Back to Basics
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Few are in panic mode, and many even offer a faint hope—that the recipe for retreat and survival this year may lay the foundation for a leaner, more efficient collection of healthcare entities than we had before the fall.
Not selling cars
The auto industry in and around Detroit is in tatters. The Bureau of Labor Statistics estimates that the Detroit area lost almost 60,000 jobs in 2008. Nancy Schlichting, president and CEO of Henry Ford Health System, does not spend too much time pondering whether all three of the Big Three automakers will survive to form a new industry that creates more efficient vehicles. It's not that she doesn't care; after all, her health system was founded in 1915 by the auto pioneer himself. She witnessed a similar situation early in her career in Akron, OH, as she watched the death of the rubber industry there. It's just that she can't have her 21,500 employees distracted. "We're not selling cars," she says. "We are taking care of 2.5 million outpatients a year and almost 100,000 inpatients. We have a lot to do here."
Henry Ford Health System managed through 2007 with a net income of $105.8 million on total revenues of $3.47 billion. Operational levels in 2008 are expected to still be strong, but the system is not free of the factors dragging on all hospitals.
"It is quite possible our capital spending in 2009 will be very restricted, mainly because of pension funding," she says. "The stock market is killing us, because when you have no investment earnings and you have to put a ton of money in your pension fund just to keep it at appropriate funding levels. That is not easy." Henry Ford Health System has not been forced into layoffs or other cutbacks because it has been working on becoming leaner for the past two years. "We anticipated what was happening, so we were very careful. It is interesting right now because the two strongest operational performers in the market are us and Detroit Medical Center, which is also in the city where we have had the highest levels of uncompensated care," Schlichting says. "Some of our competitors are starting to see growth in uncompensated care, and they have never dealt with it before. We have been dealing with it forever."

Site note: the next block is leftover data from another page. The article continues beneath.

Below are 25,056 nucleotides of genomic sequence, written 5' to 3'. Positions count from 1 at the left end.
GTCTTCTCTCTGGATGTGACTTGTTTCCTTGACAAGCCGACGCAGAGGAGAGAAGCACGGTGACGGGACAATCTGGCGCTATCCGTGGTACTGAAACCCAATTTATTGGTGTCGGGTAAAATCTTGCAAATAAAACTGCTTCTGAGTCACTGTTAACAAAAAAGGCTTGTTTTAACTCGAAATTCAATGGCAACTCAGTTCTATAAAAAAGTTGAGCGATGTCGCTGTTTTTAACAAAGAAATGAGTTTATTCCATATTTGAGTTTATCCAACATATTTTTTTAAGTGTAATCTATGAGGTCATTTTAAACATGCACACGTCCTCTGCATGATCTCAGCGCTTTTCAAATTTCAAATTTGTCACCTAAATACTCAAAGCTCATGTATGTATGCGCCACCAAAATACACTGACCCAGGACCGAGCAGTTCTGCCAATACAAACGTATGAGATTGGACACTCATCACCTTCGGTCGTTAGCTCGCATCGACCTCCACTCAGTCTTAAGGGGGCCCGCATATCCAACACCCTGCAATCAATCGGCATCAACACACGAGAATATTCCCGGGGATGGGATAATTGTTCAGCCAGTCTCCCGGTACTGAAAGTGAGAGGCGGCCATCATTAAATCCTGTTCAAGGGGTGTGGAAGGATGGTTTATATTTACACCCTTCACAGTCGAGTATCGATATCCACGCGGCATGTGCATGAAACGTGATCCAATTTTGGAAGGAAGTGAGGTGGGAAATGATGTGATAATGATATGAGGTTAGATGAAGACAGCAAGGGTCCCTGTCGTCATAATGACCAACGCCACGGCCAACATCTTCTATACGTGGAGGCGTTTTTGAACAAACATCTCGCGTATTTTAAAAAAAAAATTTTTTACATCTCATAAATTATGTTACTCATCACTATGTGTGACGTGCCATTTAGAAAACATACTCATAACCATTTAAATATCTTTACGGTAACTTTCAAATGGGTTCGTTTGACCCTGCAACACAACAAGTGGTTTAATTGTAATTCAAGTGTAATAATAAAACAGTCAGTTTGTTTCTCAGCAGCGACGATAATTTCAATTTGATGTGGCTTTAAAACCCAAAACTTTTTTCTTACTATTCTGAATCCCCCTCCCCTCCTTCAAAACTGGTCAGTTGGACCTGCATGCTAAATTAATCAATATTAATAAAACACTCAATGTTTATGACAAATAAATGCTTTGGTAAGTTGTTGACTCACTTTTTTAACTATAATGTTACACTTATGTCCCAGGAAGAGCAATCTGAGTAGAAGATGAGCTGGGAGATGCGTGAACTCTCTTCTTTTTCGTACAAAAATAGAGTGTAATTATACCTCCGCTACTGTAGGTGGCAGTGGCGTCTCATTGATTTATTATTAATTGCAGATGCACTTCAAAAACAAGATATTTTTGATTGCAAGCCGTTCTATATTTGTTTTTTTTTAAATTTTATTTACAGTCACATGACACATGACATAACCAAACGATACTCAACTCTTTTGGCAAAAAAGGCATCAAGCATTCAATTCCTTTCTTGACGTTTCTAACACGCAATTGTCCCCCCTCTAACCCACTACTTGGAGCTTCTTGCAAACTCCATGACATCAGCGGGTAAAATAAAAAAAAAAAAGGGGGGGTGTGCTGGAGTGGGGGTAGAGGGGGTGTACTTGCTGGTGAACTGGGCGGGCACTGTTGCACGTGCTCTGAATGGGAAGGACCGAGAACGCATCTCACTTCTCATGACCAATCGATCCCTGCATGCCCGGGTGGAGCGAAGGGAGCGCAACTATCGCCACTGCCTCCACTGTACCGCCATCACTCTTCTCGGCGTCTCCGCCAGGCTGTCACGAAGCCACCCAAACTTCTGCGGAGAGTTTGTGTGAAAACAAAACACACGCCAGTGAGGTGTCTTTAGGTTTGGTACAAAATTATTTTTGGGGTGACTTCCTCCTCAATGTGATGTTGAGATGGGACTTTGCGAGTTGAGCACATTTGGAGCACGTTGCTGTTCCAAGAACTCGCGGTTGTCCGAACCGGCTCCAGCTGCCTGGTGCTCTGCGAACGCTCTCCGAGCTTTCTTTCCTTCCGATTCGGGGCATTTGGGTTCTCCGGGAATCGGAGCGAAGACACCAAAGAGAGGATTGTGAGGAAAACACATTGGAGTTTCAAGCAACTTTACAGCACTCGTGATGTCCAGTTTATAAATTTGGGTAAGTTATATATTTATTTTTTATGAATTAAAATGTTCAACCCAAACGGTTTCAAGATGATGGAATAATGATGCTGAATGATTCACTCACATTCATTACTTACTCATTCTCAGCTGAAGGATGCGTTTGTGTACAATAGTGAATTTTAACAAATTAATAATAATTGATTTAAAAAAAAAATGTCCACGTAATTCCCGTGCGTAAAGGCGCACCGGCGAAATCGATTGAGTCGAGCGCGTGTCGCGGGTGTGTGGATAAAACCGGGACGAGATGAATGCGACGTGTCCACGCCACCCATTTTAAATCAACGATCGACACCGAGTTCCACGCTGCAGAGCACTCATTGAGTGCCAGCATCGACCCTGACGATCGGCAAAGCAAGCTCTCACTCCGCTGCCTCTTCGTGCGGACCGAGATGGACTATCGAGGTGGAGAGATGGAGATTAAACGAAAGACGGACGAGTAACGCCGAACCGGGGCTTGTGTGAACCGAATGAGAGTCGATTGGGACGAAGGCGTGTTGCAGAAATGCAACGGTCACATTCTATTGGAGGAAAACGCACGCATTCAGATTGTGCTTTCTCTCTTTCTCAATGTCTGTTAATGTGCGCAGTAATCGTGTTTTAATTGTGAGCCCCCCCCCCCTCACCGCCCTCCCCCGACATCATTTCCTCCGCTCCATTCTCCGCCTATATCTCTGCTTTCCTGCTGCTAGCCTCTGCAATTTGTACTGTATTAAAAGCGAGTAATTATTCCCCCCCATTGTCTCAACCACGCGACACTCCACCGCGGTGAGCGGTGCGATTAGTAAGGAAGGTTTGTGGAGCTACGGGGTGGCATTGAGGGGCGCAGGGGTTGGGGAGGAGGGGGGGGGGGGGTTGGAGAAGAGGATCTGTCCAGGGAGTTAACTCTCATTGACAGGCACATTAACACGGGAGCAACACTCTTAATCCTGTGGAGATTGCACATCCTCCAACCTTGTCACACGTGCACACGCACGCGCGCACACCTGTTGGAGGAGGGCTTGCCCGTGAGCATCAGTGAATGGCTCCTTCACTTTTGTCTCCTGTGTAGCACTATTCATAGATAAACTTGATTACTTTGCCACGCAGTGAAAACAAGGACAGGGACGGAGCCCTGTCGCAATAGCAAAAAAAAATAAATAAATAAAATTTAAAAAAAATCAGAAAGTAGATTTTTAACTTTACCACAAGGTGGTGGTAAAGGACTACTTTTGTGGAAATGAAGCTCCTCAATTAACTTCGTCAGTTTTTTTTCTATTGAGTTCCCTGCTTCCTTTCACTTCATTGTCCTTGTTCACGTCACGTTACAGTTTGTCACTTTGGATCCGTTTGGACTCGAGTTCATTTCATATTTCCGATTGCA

The system's growth plans continue this spring with the opening of 300-bed Henry Ford West Bloomfield Hospital in the heart of Oakland County. Rather than being a bad time to open a hospital, Schlichting says the market has provided one positive.
"We have had 20,000 applications for 1,100 jobs. I was scared to death when opening this new hospital in a tough market that maybe we would not have enough people to staff it. Well, that doesn't seem to be the case."
No tricks, just plans
It's worth noting that for all the talk about what President Obama should do to fix the economy, more than 82% of the federal budget is committed to Medicare, Social Security, defense, and interest on the national debt. Likewise a hospital CEO's ability to influence investments on Wall Street (none), government reimbursement (ditto), and private payers (a little), limits the strategy book for operating through a downturn.
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